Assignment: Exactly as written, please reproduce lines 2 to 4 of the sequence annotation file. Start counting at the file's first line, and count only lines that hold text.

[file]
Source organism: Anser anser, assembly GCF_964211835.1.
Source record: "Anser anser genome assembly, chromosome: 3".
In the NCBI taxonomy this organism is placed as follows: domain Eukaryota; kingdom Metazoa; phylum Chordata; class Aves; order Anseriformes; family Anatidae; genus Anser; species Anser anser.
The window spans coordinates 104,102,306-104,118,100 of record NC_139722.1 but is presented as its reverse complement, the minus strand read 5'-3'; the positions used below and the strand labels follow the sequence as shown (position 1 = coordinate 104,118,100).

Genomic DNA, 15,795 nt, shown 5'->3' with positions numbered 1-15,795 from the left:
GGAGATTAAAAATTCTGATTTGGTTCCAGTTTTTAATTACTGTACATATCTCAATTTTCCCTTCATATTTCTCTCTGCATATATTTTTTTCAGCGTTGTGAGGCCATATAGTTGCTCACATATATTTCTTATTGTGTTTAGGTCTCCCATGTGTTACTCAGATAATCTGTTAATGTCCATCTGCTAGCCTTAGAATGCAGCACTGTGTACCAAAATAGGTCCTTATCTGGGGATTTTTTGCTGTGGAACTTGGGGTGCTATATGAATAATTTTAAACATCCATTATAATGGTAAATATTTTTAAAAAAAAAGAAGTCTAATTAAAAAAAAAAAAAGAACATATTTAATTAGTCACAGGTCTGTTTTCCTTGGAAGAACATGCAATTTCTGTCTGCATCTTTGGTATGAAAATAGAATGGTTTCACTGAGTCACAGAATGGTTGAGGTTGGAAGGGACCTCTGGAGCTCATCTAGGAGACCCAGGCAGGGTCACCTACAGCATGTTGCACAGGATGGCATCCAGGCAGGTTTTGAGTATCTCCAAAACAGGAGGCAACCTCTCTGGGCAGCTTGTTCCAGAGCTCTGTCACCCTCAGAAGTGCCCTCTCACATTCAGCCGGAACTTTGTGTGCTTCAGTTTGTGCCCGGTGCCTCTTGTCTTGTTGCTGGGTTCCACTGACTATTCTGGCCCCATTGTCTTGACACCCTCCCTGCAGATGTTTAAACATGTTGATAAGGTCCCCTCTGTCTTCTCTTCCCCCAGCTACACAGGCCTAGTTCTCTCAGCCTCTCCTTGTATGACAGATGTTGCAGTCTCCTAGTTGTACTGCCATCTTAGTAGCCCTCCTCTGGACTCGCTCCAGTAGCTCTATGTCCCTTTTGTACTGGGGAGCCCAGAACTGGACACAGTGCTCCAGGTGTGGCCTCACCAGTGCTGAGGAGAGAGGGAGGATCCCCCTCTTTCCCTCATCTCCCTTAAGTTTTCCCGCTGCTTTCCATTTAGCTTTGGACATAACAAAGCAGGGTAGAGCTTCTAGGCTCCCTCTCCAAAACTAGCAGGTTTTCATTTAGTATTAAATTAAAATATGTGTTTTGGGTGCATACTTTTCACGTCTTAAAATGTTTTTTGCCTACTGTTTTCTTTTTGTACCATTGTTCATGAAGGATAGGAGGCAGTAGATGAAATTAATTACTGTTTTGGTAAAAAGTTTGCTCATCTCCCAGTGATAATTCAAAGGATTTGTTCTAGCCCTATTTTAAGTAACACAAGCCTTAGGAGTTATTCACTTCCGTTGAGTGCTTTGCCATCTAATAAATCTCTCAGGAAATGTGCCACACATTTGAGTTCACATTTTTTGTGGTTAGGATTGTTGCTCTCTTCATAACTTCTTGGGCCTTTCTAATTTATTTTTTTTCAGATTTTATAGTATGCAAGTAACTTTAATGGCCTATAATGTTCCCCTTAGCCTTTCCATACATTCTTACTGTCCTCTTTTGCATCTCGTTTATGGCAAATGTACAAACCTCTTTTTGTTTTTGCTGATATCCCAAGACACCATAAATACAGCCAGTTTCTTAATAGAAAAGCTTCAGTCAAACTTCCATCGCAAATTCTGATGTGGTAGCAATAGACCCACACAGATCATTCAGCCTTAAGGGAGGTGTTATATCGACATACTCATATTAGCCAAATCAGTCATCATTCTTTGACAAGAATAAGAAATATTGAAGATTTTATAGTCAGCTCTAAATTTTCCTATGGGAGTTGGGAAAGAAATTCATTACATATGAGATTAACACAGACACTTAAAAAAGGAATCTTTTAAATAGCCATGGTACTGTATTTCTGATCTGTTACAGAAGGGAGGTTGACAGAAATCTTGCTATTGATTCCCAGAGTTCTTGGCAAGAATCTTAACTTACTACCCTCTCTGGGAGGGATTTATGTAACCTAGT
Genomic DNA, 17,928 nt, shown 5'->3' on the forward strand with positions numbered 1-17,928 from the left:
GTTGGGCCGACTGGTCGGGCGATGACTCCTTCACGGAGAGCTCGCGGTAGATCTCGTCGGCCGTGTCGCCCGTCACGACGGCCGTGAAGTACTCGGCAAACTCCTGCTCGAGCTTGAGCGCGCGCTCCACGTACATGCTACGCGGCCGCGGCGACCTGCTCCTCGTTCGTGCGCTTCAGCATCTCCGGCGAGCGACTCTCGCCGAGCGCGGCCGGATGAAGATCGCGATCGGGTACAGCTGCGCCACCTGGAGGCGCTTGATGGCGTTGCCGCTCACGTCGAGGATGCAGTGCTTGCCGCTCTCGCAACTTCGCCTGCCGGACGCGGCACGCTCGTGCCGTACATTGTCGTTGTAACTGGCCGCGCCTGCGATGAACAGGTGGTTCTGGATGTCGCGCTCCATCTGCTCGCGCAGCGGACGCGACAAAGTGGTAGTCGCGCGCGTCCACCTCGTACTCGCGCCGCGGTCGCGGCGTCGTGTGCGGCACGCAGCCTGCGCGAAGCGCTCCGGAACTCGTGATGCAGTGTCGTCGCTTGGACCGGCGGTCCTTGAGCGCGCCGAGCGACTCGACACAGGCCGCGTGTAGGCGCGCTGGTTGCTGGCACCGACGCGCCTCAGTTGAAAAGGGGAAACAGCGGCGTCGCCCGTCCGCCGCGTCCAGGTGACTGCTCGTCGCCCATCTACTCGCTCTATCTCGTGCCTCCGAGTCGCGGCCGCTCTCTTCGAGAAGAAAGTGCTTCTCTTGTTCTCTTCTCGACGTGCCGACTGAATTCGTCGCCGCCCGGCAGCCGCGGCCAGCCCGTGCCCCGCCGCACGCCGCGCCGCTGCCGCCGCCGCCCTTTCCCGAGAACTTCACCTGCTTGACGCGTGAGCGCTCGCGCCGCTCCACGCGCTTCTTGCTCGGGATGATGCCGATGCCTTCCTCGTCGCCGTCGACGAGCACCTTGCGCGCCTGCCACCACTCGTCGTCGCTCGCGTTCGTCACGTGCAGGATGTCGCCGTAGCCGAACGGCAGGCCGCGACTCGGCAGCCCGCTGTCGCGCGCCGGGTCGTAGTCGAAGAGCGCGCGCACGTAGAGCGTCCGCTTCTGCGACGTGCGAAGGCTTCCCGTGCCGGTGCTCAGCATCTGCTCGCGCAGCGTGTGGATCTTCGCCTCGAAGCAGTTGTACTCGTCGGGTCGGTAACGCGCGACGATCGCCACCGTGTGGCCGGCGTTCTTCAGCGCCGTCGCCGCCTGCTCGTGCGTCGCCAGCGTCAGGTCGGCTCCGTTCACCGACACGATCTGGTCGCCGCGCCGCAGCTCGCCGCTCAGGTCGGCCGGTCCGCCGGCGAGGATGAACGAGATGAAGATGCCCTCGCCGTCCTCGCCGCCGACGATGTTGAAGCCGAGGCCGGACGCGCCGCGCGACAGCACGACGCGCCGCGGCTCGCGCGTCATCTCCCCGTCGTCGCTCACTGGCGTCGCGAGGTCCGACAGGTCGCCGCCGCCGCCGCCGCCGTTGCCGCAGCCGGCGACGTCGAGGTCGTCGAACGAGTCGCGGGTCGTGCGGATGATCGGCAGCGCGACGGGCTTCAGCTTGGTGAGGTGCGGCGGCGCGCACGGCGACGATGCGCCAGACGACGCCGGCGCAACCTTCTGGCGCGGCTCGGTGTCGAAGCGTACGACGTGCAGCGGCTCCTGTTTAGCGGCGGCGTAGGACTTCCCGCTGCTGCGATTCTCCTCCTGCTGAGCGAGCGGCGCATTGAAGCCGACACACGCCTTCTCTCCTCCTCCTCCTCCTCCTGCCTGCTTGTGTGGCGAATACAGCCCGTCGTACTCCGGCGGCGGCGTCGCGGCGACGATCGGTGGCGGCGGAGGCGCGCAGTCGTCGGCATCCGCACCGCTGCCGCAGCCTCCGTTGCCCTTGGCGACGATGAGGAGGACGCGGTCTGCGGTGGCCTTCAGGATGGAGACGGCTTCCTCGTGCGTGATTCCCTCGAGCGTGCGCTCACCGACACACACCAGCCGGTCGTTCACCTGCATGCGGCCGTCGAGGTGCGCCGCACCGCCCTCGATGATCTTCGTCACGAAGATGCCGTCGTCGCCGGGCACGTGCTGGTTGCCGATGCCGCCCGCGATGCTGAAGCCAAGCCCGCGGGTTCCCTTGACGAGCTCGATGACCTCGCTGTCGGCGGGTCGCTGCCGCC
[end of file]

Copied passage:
Source record: "Anser anser genome assembly, chromosome: 3".
In the NCBI taxonomy this organism is placed as follows: domain Eukaryota; kingdom Metazoa; phylum Chordata; class Aves; order Anseriformes; family Anatidae; genus Anser; species Anser anser.
The window spans coordinates 104,102,306-104,118,100 of record NC_139722.1 but is presented as its reverse complement, the minus strand read 5'-3'; the positions used below and the strand labels follow the sequence as shown (position 1 = coordinate 104,118,100).